Posts Tagged: feminism
Working to create heal communities and comfortable spaces for everyone can be draining and we need to make sure we are making time for ourselves so that we don’t burn out. You’re doing amazing work, just don’t forget to treat yourself once in a while. This past weekend my friends hosted a feminist brunch where we were able to talk about all of the stresses of activism and living in patriarchal society. We talked about everything from how Emma Watson’s feminism speech for the UN didn’t quite do us justice, how all the white boy organizers love Chris Crass and why some of us are not on board with his allyship, and about how we can keep spaces feminist within organizing while still being inclusive. As activists who are constantly devoting ourselves to… Read more »
This summer my mother was diagnosed with breast cancer. After a tiring three month battle, she has luckily made it into remission. Her birthday is next Friday, which coincidentally falls during my fall break. For her birthday party, my mom has encouraged her friends to donate to our local branch of the Susan G. Komen Foundation instead of buying her a gift. My mom thoroughly researched her decision beforehand. She informed me that the organization has been doing some great work providing breast cancer prevention services for low income people and people without healthcare. However, I couldn’t help but feel uneasy about her choice of organization. In case you didn’t remember, October is Breast Cancer Awareness month. This year the internet and the world in real life is looking much… Read more »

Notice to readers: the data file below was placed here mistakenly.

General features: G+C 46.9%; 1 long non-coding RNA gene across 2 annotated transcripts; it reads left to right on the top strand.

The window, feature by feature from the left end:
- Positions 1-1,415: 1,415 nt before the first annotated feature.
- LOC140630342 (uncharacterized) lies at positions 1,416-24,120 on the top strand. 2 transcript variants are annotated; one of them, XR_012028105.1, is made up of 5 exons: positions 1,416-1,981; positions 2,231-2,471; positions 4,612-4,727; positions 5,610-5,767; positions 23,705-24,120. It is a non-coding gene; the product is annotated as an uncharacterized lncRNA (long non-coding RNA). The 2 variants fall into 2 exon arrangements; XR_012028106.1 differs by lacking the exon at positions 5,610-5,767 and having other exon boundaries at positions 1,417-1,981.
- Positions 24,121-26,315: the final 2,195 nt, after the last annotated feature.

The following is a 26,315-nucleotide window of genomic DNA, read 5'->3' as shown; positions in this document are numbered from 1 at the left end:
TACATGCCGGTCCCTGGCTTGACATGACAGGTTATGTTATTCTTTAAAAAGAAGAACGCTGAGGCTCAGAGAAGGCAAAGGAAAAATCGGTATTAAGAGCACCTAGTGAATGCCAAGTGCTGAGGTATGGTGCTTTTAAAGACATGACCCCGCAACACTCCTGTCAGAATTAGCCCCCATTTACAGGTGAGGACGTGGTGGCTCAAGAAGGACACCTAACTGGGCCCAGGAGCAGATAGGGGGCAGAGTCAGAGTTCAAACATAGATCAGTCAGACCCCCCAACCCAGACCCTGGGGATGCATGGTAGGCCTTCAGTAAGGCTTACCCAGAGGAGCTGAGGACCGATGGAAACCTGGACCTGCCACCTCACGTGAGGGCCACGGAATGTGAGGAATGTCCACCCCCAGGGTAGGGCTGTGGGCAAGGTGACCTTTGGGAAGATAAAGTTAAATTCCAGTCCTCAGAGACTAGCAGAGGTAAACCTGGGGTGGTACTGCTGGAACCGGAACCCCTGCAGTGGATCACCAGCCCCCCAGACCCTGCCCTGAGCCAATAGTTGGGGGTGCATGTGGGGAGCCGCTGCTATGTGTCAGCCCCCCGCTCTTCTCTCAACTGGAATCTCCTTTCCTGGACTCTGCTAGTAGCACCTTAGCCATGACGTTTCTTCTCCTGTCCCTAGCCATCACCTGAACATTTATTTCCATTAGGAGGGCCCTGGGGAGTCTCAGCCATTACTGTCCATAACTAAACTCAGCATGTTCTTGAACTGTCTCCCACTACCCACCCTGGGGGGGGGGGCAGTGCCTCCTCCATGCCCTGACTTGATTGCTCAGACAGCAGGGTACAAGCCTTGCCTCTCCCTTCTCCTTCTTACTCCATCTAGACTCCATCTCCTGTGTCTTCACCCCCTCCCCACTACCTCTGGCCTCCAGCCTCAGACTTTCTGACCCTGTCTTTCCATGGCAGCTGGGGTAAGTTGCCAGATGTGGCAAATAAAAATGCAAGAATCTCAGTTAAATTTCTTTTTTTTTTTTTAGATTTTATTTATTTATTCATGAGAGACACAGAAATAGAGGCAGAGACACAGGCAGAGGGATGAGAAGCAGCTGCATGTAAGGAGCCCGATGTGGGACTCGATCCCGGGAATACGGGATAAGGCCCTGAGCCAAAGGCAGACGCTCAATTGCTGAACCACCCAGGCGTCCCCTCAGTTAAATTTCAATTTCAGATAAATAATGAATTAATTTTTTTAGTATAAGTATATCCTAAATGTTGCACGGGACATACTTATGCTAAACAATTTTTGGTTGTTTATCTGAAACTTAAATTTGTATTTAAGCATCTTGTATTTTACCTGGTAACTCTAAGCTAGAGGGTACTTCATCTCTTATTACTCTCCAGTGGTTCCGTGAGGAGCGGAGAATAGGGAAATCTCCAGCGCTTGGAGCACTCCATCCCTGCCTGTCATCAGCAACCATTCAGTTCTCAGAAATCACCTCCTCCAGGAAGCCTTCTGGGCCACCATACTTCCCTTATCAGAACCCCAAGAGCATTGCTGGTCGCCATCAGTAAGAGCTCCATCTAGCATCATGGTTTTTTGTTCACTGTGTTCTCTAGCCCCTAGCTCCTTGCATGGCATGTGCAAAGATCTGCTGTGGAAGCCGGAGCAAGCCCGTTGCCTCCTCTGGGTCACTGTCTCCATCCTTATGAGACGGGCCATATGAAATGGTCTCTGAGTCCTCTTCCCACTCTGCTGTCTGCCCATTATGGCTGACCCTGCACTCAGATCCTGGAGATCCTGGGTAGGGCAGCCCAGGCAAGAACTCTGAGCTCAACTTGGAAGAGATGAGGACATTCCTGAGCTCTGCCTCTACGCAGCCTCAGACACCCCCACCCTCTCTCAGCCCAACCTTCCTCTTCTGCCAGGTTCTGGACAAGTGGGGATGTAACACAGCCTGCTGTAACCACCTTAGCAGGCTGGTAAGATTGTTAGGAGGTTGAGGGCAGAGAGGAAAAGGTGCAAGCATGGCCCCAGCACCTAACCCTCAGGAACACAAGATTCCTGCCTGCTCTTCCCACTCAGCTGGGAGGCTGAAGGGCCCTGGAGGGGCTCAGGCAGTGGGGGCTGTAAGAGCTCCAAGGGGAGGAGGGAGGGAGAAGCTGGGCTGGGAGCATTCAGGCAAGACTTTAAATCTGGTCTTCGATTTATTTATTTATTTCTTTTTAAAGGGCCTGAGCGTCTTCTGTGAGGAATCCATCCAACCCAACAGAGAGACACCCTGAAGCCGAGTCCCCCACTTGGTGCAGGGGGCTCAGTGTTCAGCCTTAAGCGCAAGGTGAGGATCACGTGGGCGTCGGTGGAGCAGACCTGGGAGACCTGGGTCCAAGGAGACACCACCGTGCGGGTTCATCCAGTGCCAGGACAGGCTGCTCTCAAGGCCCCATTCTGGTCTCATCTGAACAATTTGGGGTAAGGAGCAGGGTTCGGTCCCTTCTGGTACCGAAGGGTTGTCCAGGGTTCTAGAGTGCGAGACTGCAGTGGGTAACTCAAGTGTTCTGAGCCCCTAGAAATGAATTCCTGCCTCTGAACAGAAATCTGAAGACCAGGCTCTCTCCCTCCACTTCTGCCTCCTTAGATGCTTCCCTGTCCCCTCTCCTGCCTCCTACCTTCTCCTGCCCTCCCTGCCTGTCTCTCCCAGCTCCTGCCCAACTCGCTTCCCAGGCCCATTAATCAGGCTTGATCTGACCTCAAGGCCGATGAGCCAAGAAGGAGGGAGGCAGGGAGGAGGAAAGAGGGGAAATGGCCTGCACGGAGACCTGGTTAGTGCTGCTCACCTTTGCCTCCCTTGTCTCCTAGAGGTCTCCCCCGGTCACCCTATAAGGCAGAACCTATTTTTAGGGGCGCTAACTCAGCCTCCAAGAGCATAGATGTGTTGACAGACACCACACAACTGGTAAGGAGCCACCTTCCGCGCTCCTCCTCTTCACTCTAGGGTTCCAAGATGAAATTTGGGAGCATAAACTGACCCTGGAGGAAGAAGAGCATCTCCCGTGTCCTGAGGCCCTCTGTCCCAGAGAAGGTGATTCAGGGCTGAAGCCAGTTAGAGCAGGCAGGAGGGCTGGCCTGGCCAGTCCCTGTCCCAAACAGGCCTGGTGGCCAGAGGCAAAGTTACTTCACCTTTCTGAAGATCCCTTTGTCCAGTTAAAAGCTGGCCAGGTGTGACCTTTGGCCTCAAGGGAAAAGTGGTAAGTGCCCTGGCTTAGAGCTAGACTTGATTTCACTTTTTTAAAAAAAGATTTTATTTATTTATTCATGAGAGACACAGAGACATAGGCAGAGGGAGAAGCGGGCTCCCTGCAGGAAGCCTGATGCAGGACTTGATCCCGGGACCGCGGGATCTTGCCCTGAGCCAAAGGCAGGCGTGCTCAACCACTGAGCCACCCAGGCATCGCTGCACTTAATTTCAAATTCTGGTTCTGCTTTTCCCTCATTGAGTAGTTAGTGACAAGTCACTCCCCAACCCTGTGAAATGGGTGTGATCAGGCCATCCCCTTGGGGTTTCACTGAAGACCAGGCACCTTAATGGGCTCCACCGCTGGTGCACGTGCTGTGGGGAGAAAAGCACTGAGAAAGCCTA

When Beyoncé ended her performance at last month’s Video Music Awards last month with her song “***Flawless” and the giant screen flashing the key phrase from Chimamanda Adiche’s TED Talk, book-ended with the word “feminist” in giant capitalized letters, I teared up a little. There was a moment of surrealism when I felt validated and affirmed in some of the most fundamental of ways. There’s power in a black woman, one who has found power and fulfillment in her life’s work as much as she has in her family, claiming feminism. There’s power when a black woman, who is vulnerable and complicated and has forced the world to acknowledge those things about herself, claims the title of “feminist” for herself and dares the world to disagree, to take it away… Read more »